Logistics companies play a critical role in the global economy, making possible the task of shipping and transporting goods from one point to the other, usually from the manufacturing or delivery site, to the customer or distributor.
While it may seem that this critical function makes logistics companies indispensable, the truth is that the industry is concentrated with several firms, each one competing for a slice of the pie. As such, marketing is still very much a necessity to ensure your survival.
When developing a marketing strategy for your logistics company, here are a few essential elements to consider.
- Identify Your Unique Selling Proposition
Not all logistics companies are the same, so when marketing your firm, be sure to focus on your specific services.
- Do you cater to a specific industry (e.g. auto, food, healthcare, or industrial materials)?
- Do you transport goods locally or internationally?
- Do you have an online portal for your customers?
Moreover, why would your customers prefer your services? What is it about your company that makes it worth choosing over other logistics firms? Is it because you offer lower shipping rates? Do you have newer trucks and equipment? Are you proud to be a small family-owned enterprise with great customer service?
The answers to these questions will help you determine your unique selling point (USP), which basically refers to the one thing that makes your company stand out from the competition. This brings us to our next point.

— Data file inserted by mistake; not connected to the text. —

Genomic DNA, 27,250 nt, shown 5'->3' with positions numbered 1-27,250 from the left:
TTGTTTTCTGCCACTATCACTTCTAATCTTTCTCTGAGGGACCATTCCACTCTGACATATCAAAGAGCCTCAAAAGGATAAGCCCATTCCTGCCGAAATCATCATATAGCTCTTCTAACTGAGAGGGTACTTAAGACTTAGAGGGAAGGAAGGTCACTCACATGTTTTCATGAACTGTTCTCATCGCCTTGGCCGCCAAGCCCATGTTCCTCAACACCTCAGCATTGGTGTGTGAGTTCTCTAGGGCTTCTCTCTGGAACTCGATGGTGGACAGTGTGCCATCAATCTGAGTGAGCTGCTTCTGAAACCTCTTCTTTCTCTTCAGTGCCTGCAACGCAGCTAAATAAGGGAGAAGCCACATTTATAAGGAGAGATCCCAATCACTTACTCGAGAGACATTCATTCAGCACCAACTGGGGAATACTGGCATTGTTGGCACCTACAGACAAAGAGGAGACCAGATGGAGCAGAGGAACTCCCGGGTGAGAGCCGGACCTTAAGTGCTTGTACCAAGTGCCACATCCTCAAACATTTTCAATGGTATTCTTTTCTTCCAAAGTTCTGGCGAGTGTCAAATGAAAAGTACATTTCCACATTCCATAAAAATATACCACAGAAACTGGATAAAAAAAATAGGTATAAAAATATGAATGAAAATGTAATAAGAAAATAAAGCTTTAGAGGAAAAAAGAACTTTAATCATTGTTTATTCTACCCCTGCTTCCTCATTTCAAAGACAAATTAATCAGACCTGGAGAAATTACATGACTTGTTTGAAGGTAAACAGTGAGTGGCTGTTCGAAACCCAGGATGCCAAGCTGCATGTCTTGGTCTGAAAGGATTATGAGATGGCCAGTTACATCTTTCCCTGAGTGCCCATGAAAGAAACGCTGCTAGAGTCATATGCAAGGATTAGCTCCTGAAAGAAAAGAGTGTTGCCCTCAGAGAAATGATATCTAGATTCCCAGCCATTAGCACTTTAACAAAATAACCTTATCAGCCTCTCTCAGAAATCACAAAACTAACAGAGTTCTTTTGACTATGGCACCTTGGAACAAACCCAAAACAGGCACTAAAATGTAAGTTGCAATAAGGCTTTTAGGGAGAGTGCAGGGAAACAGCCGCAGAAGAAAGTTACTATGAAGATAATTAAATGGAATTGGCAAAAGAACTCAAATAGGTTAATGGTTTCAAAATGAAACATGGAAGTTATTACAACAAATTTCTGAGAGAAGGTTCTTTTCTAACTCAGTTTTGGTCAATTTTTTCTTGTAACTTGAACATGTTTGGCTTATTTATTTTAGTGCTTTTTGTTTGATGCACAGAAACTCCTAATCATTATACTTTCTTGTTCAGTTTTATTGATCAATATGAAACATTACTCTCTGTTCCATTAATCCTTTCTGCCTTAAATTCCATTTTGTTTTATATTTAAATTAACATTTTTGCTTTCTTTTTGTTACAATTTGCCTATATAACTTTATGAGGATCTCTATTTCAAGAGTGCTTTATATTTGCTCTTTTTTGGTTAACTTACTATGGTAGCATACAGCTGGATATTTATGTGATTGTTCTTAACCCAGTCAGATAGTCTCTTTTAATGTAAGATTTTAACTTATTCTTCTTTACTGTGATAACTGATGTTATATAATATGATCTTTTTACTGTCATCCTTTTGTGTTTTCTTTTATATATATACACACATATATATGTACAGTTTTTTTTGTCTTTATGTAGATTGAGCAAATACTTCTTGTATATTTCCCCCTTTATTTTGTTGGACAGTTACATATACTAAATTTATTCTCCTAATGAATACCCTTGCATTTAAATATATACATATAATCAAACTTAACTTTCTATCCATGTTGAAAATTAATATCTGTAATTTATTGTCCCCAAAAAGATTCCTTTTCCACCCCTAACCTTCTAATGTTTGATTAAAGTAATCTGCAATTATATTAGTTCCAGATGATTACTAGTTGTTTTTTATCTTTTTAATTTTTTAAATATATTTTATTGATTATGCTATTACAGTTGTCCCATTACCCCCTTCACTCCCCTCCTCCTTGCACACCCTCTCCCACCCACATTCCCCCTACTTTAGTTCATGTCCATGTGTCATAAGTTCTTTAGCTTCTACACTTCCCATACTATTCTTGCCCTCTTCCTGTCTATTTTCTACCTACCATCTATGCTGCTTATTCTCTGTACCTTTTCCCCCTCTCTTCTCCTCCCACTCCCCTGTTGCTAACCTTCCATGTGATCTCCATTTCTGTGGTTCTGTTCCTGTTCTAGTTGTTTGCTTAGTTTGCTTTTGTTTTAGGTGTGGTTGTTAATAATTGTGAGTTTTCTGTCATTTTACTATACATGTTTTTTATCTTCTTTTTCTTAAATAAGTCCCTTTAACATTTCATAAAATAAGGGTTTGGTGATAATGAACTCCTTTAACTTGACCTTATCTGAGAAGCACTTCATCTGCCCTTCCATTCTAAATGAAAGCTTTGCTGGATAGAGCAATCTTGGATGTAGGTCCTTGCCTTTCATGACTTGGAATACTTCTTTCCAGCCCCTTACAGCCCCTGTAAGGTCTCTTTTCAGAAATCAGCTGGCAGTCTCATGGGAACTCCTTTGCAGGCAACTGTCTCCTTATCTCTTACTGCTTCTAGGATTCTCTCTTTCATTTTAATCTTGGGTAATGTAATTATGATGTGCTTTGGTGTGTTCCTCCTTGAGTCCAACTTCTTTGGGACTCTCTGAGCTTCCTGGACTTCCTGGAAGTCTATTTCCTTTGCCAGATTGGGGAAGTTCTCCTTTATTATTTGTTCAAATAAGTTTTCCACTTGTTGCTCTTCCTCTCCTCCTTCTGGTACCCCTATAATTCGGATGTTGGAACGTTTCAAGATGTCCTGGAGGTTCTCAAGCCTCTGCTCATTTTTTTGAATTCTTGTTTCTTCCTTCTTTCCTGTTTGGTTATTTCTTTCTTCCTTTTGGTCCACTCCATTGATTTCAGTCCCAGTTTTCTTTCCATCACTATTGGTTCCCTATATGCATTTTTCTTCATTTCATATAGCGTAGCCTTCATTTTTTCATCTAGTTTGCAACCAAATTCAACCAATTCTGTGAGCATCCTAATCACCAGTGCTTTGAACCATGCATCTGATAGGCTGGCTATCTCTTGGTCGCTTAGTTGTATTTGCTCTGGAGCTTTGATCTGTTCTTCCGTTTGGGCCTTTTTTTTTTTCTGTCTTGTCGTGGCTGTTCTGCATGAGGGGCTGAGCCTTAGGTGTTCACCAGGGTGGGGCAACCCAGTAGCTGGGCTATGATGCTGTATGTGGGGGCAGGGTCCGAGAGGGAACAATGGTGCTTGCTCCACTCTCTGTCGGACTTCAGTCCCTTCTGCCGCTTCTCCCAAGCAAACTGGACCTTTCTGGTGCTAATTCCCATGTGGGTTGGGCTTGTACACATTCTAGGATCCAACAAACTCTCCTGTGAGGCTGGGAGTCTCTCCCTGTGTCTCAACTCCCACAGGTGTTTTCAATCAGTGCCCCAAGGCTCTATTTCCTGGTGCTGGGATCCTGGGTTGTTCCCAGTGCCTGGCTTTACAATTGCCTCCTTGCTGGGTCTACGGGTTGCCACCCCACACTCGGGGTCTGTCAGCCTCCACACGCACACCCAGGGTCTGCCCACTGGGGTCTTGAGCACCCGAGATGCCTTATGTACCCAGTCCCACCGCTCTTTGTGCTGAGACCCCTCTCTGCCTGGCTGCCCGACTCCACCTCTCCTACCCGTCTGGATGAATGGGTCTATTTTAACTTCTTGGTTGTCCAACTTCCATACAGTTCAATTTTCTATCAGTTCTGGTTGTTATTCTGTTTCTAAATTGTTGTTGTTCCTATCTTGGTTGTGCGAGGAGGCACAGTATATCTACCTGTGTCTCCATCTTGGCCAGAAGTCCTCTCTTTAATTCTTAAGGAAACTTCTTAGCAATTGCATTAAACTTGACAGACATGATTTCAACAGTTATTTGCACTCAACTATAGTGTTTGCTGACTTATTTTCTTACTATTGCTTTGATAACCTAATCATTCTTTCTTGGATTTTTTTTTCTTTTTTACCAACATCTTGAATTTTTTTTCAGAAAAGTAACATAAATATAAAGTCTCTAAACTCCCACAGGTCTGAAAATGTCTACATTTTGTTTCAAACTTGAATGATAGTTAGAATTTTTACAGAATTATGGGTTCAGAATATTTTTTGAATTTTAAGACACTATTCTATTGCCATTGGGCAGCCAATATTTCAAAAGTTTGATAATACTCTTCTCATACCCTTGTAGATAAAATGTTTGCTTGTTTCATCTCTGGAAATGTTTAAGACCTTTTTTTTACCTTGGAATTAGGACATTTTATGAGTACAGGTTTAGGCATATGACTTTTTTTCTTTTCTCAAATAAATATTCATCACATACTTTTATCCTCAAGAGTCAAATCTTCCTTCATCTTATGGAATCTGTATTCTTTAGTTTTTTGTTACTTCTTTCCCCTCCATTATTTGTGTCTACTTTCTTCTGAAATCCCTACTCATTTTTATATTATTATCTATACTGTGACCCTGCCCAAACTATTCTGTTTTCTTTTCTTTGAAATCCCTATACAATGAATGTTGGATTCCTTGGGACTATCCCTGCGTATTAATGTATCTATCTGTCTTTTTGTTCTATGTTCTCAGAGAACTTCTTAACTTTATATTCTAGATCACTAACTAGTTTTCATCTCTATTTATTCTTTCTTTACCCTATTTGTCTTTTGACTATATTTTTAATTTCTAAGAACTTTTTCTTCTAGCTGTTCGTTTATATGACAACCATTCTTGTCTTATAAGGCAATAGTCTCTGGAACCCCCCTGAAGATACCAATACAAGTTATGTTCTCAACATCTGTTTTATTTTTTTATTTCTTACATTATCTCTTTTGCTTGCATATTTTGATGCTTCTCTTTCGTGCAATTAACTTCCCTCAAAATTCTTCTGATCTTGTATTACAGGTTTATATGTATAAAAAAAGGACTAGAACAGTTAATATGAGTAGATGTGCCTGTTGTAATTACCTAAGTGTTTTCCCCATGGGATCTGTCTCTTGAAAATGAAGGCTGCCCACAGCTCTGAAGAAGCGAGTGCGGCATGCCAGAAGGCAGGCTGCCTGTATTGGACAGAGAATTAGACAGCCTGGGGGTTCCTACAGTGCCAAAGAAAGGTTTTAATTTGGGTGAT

- Touch Base with Your Target Audience
Do you know just who your target market is? How do your target customers relate to your services?
For example, your logistics company may be geared towards shipping frozen goods for supermarkets, delivering orders for online retailers, or delivering components for automotive companies.
Defining your primary market will make tailoring your marketing messages much easier, giving them a clear focus and intent.
- Figure Out Who Your Competition Is
What other companies offer services similar to yours and/or cater to the same clientele? Keeping tabs on your competitors gives you an idea on what strategies are working for them, and what gaps in their marketing offer opportunities for you to fill in.
While it’s important to focus on competitors in your niche, you also want to broaden your criteria and include as wide a variety of logistics companies as possible. For example, the postal service may turn out to be a competitor for online retailers.
Of course, these 3 elements are but the tip of the iceberg when creating a marketing strategy for a logistics company. Just remember to take your time, understand your company, and above all, focus on what your customers want.